This six part documentary series is presented by the Aljazeera program Artscape. It profiles six African photographers and their vision of their continent as seen through not only their camera’s lenses, but influenced and inspired by their personal experiences in getting the shot to tell their stories. Click on the image below:
This documentary by Tony Harris takes an indepth look at the failure of the educational system, particularly for Black males and uses Baltimore’s inner city as the backdrop to address cartain issues. I found it rather fascinating that some of the issues he discusses are similar to the ones my wife and I contend with in Ottawa, Canada in regards to our 5 year old son. Although we reside in what could be describes as an upper middle class neighbourhood and our son attends a “good” school with dedicated teachers and abundant resources, we are forever cognizant and vigilant to the lower academic expectations and negative behaviour labeling that our “little Black boy” may be subconsciously or subtly subjected to by members of the school community.
However our son is excelling academically in school. He is enrolled in the senior kindergarden french immersion program. His success is due in large part to three factors. First, my wife and I take an active interest in his educational and athletic endeavours. We have made the commitment to take full responsibility for his education and not shift this responsibility to his teachers. We see them as a valuable resource in assisting us in his education and development. We have also enrolled him in piano lessons, which we find is a great tool not only in the development of his musical abilities, but also in his emotional progression as well as his logic and mathematical comprehension. Athletically, he takes swimming and ice skating lessons, plays organized soccer and T-ball.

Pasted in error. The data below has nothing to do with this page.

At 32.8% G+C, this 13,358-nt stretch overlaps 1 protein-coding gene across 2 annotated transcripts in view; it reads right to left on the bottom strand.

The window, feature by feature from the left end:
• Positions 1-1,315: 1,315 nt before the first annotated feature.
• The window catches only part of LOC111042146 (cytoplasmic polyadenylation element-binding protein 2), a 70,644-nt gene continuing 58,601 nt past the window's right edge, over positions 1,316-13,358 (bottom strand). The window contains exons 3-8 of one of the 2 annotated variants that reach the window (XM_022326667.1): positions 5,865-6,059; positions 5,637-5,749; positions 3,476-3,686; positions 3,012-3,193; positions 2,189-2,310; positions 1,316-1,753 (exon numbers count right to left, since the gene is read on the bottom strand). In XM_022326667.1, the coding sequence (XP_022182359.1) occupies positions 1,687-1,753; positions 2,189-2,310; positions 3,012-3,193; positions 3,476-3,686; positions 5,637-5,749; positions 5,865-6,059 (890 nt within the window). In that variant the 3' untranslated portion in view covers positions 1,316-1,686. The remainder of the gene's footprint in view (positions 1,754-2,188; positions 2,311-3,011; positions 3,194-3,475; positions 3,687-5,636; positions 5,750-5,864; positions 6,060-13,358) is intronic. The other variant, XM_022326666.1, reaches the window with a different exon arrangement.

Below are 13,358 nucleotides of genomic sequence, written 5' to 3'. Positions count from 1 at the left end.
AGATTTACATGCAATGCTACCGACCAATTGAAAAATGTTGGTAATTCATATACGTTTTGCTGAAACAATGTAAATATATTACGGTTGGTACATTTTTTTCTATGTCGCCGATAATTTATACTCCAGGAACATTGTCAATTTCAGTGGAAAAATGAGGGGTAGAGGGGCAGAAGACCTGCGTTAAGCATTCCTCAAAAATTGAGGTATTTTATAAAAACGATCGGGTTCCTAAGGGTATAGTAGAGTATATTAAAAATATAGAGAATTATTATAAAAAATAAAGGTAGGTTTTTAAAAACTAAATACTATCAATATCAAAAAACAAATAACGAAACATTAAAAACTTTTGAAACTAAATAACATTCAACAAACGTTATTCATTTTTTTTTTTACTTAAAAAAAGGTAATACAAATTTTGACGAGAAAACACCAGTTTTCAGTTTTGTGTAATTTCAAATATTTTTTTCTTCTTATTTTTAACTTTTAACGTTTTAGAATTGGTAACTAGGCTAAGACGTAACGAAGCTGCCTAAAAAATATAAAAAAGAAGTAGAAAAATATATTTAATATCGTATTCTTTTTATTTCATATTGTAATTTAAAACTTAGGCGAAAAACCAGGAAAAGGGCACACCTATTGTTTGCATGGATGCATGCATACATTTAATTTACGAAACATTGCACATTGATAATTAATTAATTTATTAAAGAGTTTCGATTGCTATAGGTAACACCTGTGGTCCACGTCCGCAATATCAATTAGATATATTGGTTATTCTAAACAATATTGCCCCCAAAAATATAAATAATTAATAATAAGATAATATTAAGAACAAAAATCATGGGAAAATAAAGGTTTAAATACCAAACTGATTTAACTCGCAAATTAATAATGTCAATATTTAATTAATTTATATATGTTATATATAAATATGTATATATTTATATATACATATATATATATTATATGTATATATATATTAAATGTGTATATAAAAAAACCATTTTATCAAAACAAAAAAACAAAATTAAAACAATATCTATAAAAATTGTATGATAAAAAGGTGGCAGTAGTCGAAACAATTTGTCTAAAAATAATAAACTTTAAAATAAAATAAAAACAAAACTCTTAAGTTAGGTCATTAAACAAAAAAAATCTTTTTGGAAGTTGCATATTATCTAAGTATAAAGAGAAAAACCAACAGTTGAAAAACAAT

Second, “we’re are constantly on his azz!” lol! He is fully aware and constantly reminded of our high expectations of his academic performance as well as his behaviour. He goes to school half day, so we have purchased academically based activity workbooks (math, science, phonics, vocabulary, reading comprehension and logic), as well as writing exercises which we do with him when he gets home. He has lunch, then has to do at least an hour of this work before he is allowed to watch televison or play with his toys. He reads to one of us every night (we don’t read to him) before bedtime. He is only allowed to play his Wii on the weekends, i.e. Friday and Saturday evenings, if he has performed and behaved to our expectations! Therefore playing video games for him is a privilege and not a right.
Third and most importantly, his parents are married to each other and we all live in the same household. We are both Black and professionally employed. Neither my wife nor I have children from previous marriages or relationships, so we can focus all our time, energy and resources on him and his sister. He is also expected to do his chores, which includes assisting us in taking care of his baby sister.
Is all this the formula for success for Black boys? We don’t know, we’re just doing the best we can with what God has blessed us with. So far it is working for us. It literally punched me in my gut and broke my heart when a mother in the documentary discusses what her realistic expectations are for her son: click 31:48 – 32:45. It really brings home the point that by the grace of God go we all!
A fascinating 9 part series on the experiences of African migrants, mostly undocument workers, in various European countries. As an immigrant to Canada myself, I identify with some of these personal experiences.
In the late 50’s, early 60’s, my parents travelled to England to study and lay the foundation for “a better life”. They were not only looking to better their lot in life, but to also help family members back in Jamaica, as well as be in an environment where my sisters and I had the best opportunities to succeed in life. I remember the stories they told about their experiences in England at the time and when they came to Canada in the early 60’s. It wasn’t easy for them at all and they followed the legal, prescribed route to immigration to these countries.
It’s ironic that my sisters and their kids, who are born in Canada, are continually asked where they are from! In some ways, although they are not immgrants, they still suffer the immigrant experience!